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Clinton Criticizes Israel's Eviction, Demolition Plans

Secretary of State Hillary Clinton, making her first foray into Middle East diplomacy, met with regional leaders to discuss the Obama administration's commitment to resolving the Israeli-Palestinian conflict and then traveled to Europe to meet with representatives of NATO and the EU.

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By Glenn Kessler
Washington Post Staff Writer
Thursday, March 5, 2009

BRUSSELS, March 4 -- Secretary of State Hillary Rodham Clinton criticized the Israeli government on Wednesday for its plans to demolish dozens of Palestinian homes in East Jerusalem, calling the actions "unhelpful" and a violation of international obligations.

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Clinton made the rare public complaint about Israeli actions in response to a question at a news conference with Palestinian Authority President Mahmoud Abbas in the West Bank city of Ramallah. Israel's plans to destroy homes in Arab East Jerusalem, which Palestinians consider the capital of a future Palestinian state, have angered Palestinians.

The Jerusalem municipal government in recent weeks began planning to evict 1,500 residents and raze 88 homes in an area Israel has designated as a national park, on top of other demolition plans for the Silwan neighborhood. Israel says the houses were built without permits, but Palestinians say that permits are impossible to obtain and that many of the homes were built before Israel's occupation of East Jerusalem in 1967. Israel's subsequent annexation of East Jerusalem has not been internationally recognized.

"It is a matter of deep concern to those who are directly affected, but the ramifications go far beyond the individuals and families that have received the notices," Clinton said. "It will be taken up with the Israeli government.'

A visibly angry Abbas denounced the demolition plans, saying, "It is a clear message to us that whoever is undertaking these measures does not want peace."

During her three-day swing through the Middle East, Clinton generally had stepped gingerly in public when addressing sources of friction with Israel, such as the continued expansion of Jewish settlements in the occupied West Bank. When queried about settlement activity by reporters, she tended to avoid answering and sometimes appeared to abstain from using the word "settlements," in favor of "that issue."

Palestinian officials said they view settlement activity as a key measure of whether the Obama administration will be able to influence the incoming Israeli government and push peace negotiations forward. Although upbeat about Clinton's comments, they were skeptical that -- in the end -- the planned demolitions in Silwan would be stopped, or other planned developments slowed or scaled back.

"We are happy, of course. . . . East Jerusalem has been ignored during Bush's time. We hope that will change," said Jawad Siyam, head of a Palestinian group opposed to the Silwan demolitions.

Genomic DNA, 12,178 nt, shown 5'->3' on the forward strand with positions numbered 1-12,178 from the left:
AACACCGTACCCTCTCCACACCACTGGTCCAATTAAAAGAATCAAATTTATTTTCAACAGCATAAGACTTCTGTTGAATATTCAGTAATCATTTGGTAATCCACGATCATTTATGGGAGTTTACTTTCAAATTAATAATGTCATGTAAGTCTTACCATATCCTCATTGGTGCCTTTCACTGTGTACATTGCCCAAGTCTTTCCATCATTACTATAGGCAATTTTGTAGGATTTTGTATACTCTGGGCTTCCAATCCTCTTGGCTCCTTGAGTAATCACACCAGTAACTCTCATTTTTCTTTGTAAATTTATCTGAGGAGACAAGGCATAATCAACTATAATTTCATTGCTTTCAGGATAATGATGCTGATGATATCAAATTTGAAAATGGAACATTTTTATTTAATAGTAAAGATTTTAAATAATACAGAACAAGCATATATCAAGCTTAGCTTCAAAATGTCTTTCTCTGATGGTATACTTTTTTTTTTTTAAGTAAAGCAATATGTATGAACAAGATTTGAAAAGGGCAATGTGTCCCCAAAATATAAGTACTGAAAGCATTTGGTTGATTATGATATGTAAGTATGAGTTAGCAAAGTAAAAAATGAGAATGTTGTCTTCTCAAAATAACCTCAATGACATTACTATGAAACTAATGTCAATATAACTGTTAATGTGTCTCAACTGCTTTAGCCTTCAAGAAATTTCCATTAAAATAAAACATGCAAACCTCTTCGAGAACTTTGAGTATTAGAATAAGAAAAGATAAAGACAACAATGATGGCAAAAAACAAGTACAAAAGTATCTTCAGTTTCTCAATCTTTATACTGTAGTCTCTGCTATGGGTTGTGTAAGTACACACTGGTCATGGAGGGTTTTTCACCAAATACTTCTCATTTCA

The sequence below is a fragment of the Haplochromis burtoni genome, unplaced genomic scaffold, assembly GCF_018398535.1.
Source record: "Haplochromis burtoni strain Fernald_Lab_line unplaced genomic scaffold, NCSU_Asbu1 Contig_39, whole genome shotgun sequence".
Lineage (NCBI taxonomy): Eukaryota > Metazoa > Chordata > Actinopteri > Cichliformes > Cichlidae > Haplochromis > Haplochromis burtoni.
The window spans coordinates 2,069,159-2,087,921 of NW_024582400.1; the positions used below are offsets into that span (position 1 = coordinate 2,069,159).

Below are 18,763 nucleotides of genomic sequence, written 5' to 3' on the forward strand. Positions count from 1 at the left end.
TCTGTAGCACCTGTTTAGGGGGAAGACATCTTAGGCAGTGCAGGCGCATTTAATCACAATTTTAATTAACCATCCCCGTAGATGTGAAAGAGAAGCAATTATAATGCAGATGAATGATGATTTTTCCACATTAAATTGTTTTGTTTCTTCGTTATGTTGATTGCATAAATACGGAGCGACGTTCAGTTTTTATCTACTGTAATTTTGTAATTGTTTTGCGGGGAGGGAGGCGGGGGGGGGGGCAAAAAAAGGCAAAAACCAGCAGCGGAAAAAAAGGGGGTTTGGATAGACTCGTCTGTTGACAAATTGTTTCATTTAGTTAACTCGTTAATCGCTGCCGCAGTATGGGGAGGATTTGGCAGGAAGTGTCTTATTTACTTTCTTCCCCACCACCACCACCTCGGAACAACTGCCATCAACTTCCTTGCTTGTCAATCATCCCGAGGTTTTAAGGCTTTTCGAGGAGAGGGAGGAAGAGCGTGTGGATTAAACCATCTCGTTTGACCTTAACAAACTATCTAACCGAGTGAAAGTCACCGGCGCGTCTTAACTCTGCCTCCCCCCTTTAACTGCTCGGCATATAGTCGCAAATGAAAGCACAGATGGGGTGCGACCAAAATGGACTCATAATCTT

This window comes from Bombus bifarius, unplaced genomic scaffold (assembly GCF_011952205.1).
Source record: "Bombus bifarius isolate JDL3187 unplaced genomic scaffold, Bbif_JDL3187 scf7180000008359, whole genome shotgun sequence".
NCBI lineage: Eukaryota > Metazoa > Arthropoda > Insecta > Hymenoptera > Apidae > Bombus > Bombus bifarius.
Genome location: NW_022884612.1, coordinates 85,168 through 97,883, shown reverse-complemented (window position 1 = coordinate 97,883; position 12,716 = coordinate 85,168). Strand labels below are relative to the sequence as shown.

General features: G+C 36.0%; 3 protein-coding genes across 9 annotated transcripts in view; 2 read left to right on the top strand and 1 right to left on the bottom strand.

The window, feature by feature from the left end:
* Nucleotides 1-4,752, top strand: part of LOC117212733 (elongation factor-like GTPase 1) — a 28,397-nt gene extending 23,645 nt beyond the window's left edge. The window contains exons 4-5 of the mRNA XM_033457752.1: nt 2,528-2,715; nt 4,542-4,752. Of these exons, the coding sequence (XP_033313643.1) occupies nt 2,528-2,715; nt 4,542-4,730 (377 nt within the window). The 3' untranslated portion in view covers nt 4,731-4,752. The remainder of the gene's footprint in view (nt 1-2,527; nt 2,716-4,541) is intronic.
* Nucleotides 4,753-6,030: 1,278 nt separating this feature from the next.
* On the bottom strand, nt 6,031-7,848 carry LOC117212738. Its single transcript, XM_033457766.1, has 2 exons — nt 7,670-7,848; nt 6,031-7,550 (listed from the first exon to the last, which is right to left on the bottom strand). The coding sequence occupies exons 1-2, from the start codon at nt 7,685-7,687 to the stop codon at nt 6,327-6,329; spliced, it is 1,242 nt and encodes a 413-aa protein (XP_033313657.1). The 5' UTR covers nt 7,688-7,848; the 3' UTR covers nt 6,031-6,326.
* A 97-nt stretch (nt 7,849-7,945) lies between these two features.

After Clinton's meetings with top Israeli politicians Tuesday, State Department officials refused to discuss whether she had privately raised concerns that Israel's tight control over border crossings in Gaza was thwarting humanitarian relief to the coastal strip devastated by a recent 22-day Israeli assault against the militant group Hamas. Only after the Israeli newspaper Haaretz reported Wednesday that Clinton had pressed the point, saying Israeli policy may be doing more harm than good, did she say she had discussed it.

Clinton's willingness to criticize Israel over the East Jerusalem plans -- on her first trip as secretary of state -- "is significant, but it is not enough," said Mustafa Barghouti, an independent Palestinian politician. "It has to be a strong stand. . . . They still support a two-state solution, but the window's closing."

Indeed, for much of her visit, Clinton appeared to echo the former U.S. administration's approach, denouncing Hamas, which Israel and the United States consider a terrorist organization, and hailing the Palestinian Authority "as the only legitimate government of the Palestinian people." Hamas won the Palestinian parliamentary elections in 2006.

The Palestinian newspaper al-Quds dubbed Clinton "Condoleezza Clinton," a biting reference to her predecessor, Condoleezza Rice.

Speaking to reporters as she flew to Brussels for talks with European and NATO officials, Clinton stressed that she is deeply committed to resolving the Israeli-Palestinian conflict, as well as Israel's remaining disputes with its neighbors. She said that at first the Obama administration, much like the Bush administration, would play "a coordinating and facilitating role" in an effort to restart talks. But she suggested that the U.S. role could become much greater if talks progress.

"As it goes forward, many of us will be expressing those opinions and presenting positions for the parties to consider," she said.

Throughout Wednesday, Clinton heaped praise on Abbas, a U.S. favorite whose approval rating appears to be sagging as elections approach next year.

Clinton, meeting with high school students in Ramallah, said that she was impressed by a presentation by Abbas and his prime minister, Salam Fayyad, at an international donors conference for Gaza held this week. "It was one of the best I've ever seen," she said.

Correspondent Howard Schneider in Jerusalem contributed to this report.


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